I agree with most of your answer, but what of Bellatrix Lestrange? She most definitely murdered in the employ of Voldemort, and went to Azkaban for it. Yet we see clearly once she escapes she reacquires her old wand, unsnapped. – Gabe Willard Dec 8 '12 at 2:58
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    @GabeWillard: When you see Bellatrix outside Azkaban, it is after Azkaban's break-out. From that point forwards, the dark times begin: the ministry begins to get corrupted. We could even say that it was an indirect ally of the Death Eaters. Basically: from the moment Bellatrix got out of Azkaban, there no longer was any proper control over the Death Eaters. She could appear in public and no one would do anything, as seen in Deathly Hallows when Hermione disguises herself as Bellatrix - everyone is surprised to see her around, yet, no one challenges her. – Voldemort Dec 8 '12 at 4:26
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    But before the break-out, control over criminals was more proper. So Hagrid was affected :) – Voldemort Dec 8 '12 at 4:27
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    But she had her wand, which according to your answer, Death Eaters who were sent to Azkaban lost their wands. Where'd she get it, if it was destroyed when she was imprisoned a long time before the break out? – Gabe Willard Dec 8 '12 at 5:22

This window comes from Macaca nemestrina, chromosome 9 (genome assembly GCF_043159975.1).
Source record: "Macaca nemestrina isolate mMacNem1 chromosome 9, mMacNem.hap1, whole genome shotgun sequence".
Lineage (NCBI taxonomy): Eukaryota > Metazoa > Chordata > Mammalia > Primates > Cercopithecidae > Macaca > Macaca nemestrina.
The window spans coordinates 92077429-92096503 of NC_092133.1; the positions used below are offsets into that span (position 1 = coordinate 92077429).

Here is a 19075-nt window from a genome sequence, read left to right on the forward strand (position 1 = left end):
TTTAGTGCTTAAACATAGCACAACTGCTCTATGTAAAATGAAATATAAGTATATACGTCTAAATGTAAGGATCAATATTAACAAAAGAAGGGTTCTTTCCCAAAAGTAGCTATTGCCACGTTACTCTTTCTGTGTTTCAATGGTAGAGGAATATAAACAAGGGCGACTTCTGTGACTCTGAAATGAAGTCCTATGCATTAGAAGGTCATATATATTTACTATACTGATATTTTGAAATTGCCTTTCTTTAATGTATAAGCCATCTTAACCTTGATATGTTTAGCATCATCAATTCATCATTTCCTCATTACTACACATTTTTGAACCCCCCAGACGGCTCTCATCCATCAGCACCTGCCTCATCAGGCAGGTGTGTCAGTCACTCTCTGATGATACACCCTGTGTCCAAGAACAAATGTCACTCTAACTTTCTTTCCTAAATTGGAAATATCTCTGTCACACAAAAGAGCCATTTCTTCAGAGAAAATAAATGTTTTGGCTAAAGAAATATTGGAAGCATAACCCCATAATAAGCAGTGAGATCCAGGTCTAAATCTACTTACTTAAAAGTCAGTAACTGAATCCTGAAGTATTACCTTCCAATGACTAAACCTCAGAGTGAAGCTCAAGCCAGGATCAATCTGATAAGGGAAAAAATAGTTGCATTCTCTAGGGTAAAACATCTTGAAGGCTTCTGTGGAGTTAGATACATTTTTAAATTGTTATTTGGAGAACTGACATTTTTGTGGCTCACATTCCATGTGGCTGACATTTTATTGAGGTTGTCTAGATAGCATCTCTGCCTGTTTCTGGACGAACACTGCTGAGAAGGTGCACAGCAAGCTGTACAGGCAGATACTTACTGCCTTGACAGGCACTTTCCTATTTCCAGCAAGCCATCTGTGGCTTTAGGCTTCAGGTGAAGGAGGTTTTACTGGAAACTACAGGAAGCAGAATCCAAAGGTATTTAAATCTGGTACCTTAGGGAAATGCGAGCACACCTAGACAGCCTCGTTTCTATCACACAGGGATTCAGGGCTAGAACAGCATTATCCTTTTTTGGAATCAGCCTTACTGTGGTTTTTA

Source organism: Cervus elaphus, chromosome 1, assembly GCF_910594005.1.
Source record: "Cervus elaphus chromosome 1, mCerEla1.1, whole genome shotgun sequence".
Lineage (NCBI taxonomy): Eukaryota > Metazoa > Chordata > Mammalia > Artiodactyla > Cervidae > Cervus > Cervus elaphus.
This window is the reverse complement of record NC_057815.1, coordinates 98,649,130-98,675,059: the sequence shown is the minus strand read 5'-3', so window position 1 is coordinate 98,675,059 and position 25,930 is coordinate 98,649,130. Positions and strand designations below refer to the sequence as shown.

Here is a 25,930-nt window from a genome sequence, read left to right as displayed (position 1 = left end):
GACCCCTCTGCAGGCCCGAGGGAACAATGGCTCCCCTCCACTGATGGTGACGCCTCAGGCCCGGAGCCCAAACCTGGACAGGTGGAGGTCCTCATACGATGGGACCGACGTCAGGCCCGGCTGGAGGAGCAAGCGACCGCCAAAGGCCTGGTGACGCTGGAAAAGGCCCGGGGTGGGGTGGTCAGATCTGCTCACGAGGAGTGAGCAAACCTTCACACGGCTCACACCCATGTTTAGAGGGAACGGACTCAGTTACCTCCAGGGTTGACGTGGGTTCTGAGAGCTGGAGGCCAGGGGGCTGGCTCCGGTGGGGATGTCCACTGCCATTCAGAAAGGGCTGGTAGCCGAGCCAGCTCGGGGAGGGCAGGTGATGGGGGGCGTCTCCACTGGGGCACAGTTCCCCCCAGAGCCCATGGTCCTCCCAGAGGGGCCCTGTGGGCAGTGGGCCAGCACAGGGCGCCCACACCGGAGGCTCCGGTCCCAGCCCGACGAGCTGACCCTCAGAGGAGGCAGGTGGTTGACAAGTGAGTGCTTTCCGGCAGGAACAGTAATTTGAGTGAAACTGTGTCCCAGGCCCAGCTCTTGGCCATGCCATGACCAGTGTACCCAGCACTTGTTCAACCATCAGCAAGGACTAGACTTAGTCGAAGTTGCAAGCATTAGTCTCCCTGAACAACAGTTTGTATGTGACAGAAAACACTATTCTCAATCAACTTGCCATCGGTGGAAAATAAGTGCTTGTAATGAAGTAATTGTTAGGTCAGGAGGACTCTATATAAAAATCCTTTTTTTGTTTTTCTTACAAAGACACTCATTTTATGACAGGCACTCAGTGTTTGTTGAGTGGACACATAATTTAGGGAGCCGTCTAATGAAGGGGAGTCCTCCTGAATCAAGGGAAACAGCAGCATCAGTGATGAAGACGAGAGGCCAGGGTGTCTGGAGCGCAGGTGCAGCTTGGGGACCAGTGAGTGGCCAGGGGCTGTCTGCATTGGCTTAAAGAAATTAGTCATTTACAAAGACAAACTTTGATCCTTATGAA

• 4
    Even if Hagrid was entirely guilty, he still wouldn't have been guilty of murder. At best, it would be manslaughter and then only if they could have proven negligence on Hagrid's part. Let's remember, his offense had zero to do with actual magic as well - it wasn't like he pointed his wand at somebody and messed up a spell. Instead his pet supposedly broke loose and bit someone. Additionally, Barty Crouch, Jr - Who did murder someone - didn't have his wand destroyed when he was sentenced. – sarge_smith Dec 8 '12 at 8:36
17